Before PBS, Ethereum derived CR from a large, heterogenous validator set which meant that it was unlikely that the desire to censor would be present for many blocks in a row (e.g. due to validators located in non-US territories). However, sourcing blocks form a smaller set of builders disrupts these guarantees.
Several similar solutions have been proposed for addressing this issue. Most notable among these are variations of inclusion lists (proposer stipulating transactions which must be included) and proposer suffixes (proposer is permitted to append transactions to the end of blocks or host a secondary auction to do so). See:
- How much can we constrain builders without bringing back heavy burdens to proposers? - Proof-of-Stake - Ethereum Research
- Forward inclusion list - HackMD
- State of research: increasing censorship resistance of transactions under proposer/builder separation (PBS) - HackMD
- PBS censorship-resistance alternatives - HackMD
- MEV-Boost using EigenLayer - HackMD
However, several concerns have also been raised about these solutions:
- Requiring proposers to see transaction for them to be included necessitates transactions being propagated publicly, rendering users vulnerable to undesired behaviour such as sandwiching.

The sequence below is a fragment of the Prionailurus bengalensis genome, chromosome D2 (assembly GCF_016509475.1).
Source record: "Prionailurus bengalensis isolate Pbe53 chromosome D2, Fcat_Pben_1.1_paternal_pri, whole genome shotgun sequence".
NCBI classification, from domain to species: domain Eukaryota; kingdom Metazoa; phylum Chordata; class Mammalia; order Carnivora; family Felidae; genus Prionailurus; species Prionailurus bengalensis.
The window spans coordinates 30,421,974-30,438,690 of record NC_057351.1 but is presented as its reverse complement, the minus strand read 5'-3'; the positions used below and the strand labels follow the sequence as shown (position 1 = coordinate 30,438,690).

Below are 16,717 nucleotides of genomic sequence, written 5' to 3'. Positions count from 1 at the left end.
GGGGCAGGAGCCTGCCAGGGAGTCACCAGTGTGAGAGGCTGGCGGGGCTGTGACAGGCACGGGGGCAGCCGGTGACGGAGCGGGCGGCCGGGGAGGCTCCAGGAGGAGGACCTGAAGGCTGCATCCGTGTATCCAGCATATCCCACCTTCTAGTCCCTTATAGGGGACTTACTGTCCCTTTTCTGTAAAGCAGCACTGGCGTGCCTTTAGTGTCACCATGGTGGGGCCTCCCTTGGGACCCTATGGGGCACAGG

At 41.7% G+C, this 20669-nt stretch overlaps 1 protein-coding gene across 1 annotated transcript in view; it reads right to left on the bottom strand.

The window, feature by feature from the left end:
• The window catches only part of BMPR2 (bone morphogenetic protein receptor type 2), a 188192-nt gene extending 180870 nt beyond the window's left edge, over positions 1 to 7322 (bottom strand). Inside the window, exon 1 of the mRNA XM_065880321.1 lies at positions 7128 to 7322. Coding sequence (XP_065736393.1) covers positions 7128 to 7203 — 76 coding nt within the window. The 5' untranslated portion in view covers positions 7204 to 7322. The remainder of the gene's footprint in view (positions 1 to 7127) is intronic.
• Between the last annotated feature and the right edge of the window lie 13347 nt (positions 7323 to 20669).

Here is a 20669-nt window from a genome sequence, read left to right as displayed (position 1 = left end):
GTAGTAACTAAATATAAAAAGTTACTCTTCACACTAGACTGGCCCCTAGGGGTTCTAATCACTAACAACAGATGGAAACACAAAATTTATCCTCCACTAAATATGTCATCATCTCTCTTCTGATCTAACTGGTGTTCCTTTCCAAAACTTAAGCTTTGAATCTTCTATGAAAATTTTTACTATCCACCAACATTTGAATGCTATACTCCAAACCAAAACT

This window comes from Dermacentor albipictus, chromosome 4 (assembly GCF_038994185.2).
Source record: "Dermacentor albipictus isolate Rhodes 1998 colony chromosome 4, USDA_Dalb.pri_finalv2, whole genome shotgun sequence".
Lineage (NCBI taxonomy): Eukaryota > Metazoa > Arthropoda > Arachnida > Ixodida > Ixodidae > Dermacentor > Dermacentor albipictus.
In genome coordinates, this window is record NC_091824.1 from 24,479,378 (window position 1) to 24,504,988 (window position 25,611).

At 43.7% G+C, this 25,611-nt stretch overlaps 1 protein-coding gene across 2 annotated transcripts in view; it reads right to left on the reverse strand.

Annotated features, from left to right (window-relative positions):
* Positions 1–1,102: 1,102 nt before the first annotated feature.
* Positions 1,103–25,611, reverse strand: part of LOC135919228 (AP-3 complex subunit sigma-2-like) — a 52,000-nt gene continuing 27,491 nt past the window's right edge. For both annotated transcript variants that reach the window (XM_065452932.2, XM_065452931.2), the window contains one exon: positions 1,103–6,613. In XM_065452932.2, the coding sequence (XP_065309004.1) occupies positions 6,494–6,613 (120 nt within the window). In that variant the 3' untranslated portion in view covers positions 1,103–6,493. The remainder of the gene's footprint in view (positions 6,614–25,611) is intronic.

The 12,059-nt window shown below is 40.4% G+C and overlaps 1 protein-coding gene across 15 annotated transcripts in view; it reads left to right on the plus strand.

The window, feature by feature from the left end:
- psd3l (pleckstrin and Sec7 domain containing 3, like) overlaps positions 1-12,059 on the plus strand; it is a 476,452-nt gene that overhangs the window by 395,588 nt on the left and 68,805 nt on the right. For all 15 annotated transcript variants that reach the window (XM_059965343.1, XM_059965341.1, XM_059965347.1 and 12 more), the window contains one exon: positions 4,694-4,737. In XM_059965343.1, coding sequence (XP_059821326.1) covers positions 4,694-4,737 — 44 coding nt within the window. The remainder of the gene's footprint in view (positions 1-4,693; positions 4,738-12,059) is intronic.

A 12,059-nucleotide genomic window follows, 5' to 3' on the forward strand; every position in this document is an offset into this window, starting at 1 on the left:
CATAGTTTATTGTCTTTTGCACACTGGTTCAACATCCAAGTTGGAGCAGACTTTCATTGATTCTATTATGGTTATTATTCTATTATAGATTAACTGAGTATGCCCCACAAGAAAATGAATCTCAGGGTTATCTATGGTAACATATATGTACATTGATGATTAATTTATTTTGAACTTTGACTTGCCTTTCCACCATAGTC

- One of the original goals of PBS was to ensure equal yield for all stakers, irrespective of “sophistication”. Providing degrees of freedom for proposers (e.g. through suffixes) means that proposers have an avenue to leverage relationships with searchers to capture MEV. As these relationships will be trust-based, this is unlikely to be accessible to all proposers.
- Declaring an inclusion list before block production might see proposers being griefed by builders who want to discourage such behaviour.
- What is the best mechanism for providing censorship resistance properties at least as good as a locally building network? What are the tradeoffs? Are there any impossibilities?
- For domains other Ethereum, what are the best CR mechanisms that give this property? How does PBS interact with forced inclusion to L1 contracts or other “escape hatches”?